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Councillors, boundaries and local democracy: the next five years

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Since the Local Government Boundary Commission for England was established as a stand-alone body in 2010, we have completed 100 electoral reviews of local authorities.

Now is a good time to take stock of the trends we have observed and ask what they might tell us about local democracy in the future.

There are two main components to an electoral review. First, we recommend the total number of councillors to be elected to the authority. Then we redraw ward or division boundaries to accommodate those councillors.

In general terms, our 100 reviews have revealed a two-speed system in English local government. In particular, local authorities have opted for one of two approaches to the number of councillors they think they need for the future.

Occupying the first category are councils that have thought deeply about the opportunities inherent in the review process. Increasingly, these authorities have opted to reduce the number of members elected to the council. They have thought about the changing role of members and how that links with service transformation.

In many cases, councils have aligned decision-making processes with strategic priorities rather than simply mirroring their range of activities. They have also thought about how they support elected members. After all, a well-trained and resourced councillor is more effective than even the most energetic of untrained elected members.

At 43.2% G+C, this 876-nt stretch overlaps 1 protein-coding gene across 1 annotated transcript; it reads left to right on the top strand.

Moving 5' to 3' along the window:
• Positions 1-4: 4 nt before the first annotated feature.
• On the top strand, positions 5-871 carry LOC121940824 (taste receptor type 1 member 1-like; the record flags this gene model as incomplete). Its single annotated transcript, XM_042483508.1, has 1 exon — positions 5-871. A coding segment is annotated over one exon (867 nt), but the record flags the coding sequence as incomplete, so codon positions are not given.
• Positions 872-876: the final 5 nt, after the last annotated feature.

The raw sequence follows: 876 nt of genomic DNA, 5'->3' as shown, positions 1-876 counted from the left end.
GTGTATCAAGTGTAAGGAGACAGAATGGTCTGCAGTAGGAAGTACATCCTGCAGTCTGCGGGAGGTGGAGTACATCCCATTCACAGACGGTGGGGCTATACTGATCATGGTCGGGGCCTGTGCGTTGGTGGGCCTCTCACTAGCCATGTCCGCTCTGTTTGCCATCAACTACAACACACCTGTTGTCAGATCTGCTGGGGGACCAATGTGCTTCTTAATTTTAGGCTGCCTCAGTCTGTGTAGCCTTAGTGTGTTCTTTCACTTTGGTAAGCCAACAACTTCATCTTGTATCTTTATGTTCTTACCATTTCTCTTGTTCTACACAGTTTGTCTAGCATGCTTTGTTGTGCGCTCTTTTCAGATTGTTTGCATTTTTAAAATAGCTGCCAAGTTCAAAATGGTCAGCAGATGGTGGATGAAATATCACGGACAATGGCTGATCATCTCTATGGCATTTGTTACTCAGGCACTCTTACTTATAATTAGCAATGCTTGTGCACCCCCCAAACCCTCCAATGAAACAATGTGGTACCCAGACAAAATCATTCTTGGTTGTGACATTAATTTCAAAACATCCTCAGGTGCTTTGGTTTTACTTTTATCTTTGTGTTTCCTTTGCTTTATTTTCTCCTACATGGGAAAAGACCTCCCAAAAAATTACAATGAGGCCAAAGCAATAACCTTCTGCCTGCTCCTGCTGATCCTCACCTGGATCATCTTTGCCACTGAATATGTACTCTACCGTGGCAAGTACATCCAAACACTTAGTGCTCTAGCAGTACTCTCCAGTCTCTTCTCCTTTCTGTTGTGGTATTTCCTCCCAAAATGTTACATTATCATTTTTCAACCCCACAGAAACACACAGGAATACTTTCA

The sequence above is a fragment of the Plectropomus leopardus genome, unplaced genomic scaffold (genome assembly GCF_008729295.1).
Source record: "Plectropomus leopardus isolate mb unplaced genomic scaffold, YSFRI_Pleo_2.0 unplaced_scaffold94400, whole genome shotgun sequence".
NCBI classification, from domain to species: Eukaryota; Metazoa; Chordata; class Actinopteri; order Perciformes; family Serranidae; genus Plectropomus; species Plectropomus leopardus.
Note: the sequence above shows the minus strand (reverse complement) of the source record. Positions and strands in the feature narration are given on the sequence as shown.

The second category of councils is comfortable with the status quo. They do not see the benefits of aligning electoral arrangements with strategic priorities. In some cases, authorities have told us they need councillors to fill the gap left by a reduced professional workforce. On the role of councillors in the community, they believe that councillor numbers should be proportionate to the volume of casework. 

Over the years, the commission has felt able to accept both approaches. In fact, over 90% of the reviews completed since 2010 have resulted in the number of councillors which the council itself proposed.

However, the imperatives that motivated councils to join the first category are likely to continue into the future. Financial pressures will persist. Service design will develop and the role of councillors will continue to change.

A further factor is likely to see our first category expand. Emerging legislation suggests that devolution deals must be accompanied by streamlined governance arrangements. In other words, councils that share the same outlook as our first category will be better prepared to take advantage of the legislation.

Over five years we have amassed a wealth of good practice on all these issues which would be interesting to any council, especially those that wish to make the leap from one category to the other. Our door is always open to councils that want to know more.

Max Caller, chair, Local Government Boundary Commission for England

 

 

 

 

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